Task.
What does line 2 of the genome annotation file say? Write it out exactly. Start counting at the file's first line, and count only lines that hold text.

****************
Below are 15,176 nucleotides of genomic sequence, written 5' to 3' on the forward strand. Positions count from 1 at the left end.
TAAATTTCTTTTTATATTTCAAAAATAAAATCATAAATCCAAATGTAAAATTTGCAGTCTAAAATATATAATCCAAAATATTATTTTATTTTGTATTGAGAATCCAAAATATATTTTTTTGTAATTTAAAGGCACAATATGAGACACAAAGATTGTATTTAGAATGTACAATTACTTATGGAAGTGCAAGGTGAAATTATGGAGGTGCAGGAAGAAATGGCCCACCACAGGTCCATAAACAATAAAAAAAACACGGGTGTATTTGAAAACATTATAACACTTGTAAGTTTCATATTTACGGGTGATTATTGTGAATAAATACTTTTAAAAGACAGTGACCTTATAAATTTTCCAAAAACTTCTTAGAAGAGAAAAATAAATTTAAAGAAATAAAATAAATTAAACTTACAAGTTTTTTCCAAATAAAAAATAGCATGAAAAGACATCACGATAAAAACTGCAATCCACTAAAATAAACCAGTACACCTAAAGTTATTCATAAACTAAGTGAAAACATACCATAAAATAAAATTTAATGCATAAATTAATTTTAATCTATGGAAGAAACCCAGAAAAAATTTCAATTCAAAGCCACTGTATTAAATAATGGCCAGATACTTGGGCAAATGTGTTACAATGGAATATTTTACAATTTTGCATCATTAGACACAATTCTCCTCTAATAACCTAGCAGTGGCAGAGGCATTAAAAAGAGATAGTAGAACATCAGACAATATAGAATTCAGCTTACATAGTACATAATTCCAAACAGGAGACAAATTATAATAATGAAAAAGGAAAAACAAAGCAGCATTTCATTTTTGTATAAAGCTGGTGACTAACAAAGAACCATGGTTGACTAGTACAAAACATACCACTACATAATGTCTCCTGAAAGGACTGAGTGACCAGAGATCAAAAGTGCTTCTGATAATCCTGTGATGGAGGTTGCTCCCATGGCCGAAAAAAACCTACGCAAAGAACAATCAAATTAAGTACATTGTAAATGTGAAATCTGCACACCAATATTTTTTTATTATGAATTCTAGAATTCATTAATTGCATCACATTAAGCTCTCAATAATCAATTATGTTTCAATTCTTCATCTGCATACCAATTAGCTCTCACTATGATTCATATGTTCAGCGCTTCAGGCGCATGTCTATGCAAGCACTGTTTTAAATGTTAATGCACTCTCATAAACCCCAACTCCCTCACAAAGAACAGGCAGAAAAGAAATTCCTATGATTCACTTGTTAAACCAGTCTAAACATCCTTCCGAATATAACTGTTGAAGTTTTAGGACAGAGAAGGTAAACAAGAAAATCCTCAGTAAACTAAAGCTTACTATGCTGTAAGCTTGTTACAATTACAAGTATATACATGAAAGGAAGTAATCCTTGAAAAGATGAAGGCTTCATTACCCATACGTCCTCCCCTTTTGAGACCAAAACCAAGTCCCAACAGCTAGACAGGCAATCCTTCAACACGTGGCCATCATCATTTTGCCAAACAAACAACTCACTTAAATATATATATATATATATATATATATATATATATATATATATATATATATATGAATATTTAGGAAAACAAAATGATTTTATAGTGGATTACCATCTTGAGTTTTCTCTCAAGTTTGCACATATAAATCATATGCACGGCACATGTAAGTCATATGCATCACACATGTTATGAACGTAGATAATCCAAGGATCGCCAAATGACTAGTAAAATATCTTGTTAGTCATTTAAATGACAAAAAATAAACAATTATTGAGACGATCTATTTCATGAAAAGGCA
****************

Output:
TAAATTTCTTTTTATATTTCAAAAATAAAATCATAAATCCAAATGTAAAATTTGCAGTCTAAAATATATAATCCAAAATATTATTTTATTTTGTATTGAGAATCCAAAATATATTTTTTTGTAATTTAAAGGCACAATATGAGACACAAAGATTGTATTTAGAATGTACAATTACTTATGGAAGTGCAAGGTGAAATTATGGAGGTGCAGGAAGAAATGGCCCACCACAGGTCCATAAACAATAAAAAAAACACGGGTGTATTTGAAAACATTATAACACTTGTAAGTTTCATATTTACGGGTGATTATTGTGAATAAATACTTTTAAAAGACAGTGACCTTATAAATTTTCCAAAAACTTCTTAGAAGAGAAAAATAAATTTAAAGAAATAAAATAAATTAAACTTACAAGTTTTTTCCAAATAAAAAATAGCATGAAAAGACATCACGATAAAAACTGCAATCCACTAAAATAAACCAGTACACCTAAAGTTATTCATAAACTAAGTGAAAACATACCATAAAATAAAATTTAATGCATAAATTAATTTTAATCTATGGAAGAAACCCAGAAAAAATTTCAATTCAAAGCCACTGTATTAAATAATGGCCAGATACTTGGGCAAATGTGTTACAATGGAATATTTTACAATTTTGCATCATTAGACACAATTCTCCTCTAATAACCTAGCAGTGGCAGAGGCATTAAAAAGAGATAGTAGAACATCAGACAATATAGAATTCAGCTTACATAGTACATAATTCCAAACAGGAGACAAATTATAATAATGAAAAAGGAAAAACAAAGCAGCATTTCATTTTTGTATAAAGCTGGTGACTAACAAAGAACCATGGTTGACTAGTACAAAACATACCACTACATAATGTCTCCTGAAAGGACTGAGTGACCAGAGATCAAAAGTGCTTCTGATAATCCTGTGATGGAGGTTGCTCCCATGGCCGAAAAAAACCTACGCAAAGAACAATCAAATTAAGTACATTGTAAATGTGAAATCTGCACACCAATATTTTTTTATTATGAATTCTAGAATTCATTAATTGCATCACATTAAGCTCTCAATAATCAATTATGTTTCAATTCTTCATCTGCATACCAATTAGCTCTCACTATGATTCATATGTTCAGCGCTTCAGGCGCATGTCTATGCAAGCACTGTTTTAAATGTTAATGCACTCTCATAAACCCCAACTCCCTCACAAAGAACAGGCAGAAAAGAAATTCCTATGATTCACTTGTTAAACCAGTCTAAACATCCTTCCGAATATAACTGTTGAAGTTTTAGGACAGAGAAGGTAAACAAGAAAATCCTCAGTAAACTAAAGCTTACTATGCTGTAAGCTTGTTACAATTACAAGTATATACATGAAAGGAAGTAATCCTTGAAAAGATGAAGGCTTCATTACCCATACGTCCTCCCCTTTTGAGACCAAAACCAAGTCCCAACAGCTAGACAGGCAATCCTTCAACACGTGGCCATCATCATTTTGCCAAACAAACAACTCACTTAAATATATATATATATATATATATATATATATATATATATATATATATATATATGAATATTTAGGAAAACAAAATGATTTTATAGTGGATTACCATCTTGAGTTTTCTCTCAAGTTTGCACATATAAATCATATGCACGGCACATGTAAGTCATATGCATCACACATGTTATGAACGTAGATAATCCAAGGATCGCCAAATGACTAGTAAAATATCTTGTTAGTCATTTAAATGACAAAAAATAAACAATTATTGAGACGATCTATTTCATGAAAAGGCA